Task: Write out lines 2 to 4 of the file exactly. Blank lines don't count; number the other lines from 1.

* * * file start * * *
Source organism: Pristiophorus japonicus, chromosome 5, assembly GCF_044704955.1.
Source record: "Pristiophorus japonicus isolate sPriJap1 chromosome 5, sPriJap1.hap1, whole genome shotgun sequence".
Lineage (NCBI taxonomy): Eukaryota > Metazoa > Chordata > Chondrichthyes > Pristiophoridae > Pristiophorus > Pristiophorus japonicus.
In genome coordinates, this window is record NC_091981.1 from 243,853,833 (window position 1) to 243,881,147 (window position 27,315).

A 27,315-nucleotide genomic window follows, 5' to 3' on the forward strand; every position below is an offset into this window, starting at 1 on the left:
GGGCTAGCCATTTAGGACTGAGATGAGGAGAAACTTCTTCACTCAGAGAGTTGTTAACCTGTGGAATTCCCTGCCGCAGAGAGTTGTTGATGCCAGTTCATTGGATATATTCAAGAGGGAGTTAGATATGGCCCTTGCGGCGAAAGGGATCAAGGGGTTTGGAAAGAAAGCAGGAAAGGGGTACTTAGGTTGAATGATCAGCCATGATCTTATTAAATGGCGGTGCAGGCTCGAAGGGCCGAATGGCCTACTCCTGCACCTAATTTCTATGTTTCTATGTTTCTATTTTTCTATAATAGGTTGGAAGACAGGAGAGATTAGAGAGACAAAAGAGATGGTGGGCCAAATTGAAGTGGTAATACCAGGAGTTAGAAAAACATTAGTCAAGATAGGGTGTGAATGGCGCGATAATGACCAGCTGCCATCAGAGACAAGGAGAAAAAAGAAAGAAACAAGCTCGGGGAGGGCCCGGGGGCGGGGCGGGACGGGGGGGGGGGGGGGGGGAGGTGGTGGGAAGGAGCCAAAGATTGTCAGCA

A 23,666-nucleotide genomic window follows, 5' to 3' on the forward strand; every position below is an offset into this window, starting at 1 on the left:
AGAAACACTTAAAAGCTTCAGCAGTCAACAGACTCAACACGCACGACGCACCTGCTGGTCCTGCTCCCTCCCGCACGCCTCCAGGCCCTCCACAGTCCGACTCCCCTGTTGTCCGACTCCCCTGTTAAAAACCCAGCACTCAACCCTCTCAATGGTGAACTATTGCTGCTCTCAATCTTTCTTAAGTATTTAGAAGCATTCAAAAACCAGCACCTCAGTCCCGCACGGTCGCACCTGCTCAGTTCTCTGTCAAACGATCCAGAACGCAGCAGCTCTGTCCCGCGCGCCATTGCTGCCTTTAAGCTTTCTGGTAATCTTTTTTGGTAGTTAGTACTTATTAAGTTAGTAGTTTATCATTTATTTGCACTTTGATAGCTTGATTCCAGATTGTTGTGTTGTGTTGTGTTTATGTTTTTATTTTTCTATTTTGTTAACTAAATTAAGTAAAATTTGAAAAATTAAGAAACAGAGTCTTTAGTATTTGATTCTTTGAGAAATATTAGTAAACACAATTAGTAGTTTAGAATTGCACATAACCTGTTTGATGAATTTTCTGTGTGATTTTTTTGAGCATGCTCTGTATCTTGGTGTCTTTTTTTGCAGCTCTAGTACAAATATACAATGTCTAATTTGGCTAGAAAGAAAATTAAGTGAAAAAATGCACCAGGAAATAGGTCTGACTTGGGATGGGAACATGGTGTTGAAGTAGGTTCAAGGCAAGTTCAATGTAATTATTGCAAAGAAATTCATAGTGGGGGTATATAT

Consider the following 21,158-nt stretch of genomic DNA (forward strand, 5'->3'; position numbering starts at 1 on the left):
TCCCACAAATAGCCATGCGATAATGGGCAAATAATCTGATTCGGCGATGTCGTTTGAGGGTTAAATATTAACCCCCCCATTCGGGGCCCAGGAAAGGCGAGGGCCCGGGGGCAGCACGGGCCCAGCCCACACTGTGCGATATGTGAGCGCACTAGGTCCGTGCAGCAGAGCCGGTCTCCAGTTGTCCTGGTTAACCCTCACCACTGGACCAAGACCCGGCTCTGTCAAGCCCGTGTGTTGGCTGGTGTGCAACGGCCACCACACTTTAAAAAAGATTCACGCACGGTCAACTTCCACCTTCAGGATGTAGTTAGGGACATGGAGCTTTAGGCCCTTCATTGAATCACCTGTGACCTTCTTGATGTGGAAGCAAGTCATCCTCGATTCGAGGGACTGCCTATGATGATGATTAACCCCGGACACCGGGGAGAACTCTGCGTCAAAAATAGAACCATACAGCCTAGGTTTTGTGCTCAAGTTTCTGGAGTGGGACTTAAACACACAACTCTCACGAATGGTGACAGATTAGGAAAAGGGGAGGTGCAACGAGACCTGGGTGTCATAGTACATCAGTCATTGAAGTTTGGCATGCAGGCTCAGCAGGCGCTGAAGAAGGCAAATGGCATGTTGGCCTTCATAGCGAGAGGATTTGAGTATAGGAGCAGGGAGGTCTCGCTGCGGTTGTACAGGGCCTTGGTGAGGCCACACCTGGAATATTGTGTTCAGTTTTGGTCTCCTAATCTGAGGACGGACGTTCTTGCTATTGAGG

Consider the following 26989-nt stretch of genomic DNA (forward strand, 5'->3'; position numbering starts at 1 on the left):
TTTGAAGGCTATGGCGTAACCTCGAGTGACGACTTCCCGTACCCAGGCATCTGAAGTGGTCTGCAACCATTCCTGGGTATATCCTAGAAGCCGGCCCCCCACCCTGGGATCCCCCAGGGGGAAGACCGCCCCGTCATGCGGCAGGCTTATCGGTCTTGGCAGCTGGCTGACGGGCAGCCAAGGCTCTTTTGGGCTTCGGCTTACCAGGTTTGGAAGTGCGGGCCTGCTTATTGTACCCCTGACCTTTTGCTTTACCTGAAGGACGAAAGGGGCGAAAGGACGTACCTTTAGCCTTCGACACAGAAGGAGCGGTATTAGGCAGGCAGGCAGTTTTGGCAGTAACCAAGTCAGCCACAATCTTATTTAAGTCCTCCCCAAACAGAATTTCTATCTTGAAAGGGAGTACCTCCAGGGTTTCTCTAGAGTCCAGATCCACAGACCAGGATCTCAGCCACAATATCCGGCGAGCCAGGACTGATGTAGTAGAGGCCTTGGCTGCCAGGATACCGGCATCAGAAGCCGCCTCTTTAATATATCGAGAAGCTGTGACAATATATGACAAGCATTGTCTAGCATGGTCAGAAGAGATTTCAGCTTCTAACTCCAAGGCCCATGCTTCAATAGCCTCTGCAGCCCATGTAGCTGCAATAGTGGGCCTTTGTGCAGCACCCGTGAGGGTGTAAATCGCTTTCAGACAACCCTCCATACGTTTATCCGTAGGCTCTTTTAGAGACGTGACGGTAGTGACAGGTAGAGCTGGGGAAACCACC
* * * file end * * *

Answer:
Source record: "Pristiophorus japonicus isolate sPriJap1 chromosome 5, sPriJap1.hap1, whole genome shotgun sequence".
Lineage (NCBI taxonomy): Eukaryota > Metazoa > Chordata > Chondrichthyes > Pristiophoridae > Pristiophorus > Pristiophorus japonicus.
In genome coordinates, this window is record NC_091981.1 from 243,853,833 (window position 1) to 243,881,147 (window position 27,315).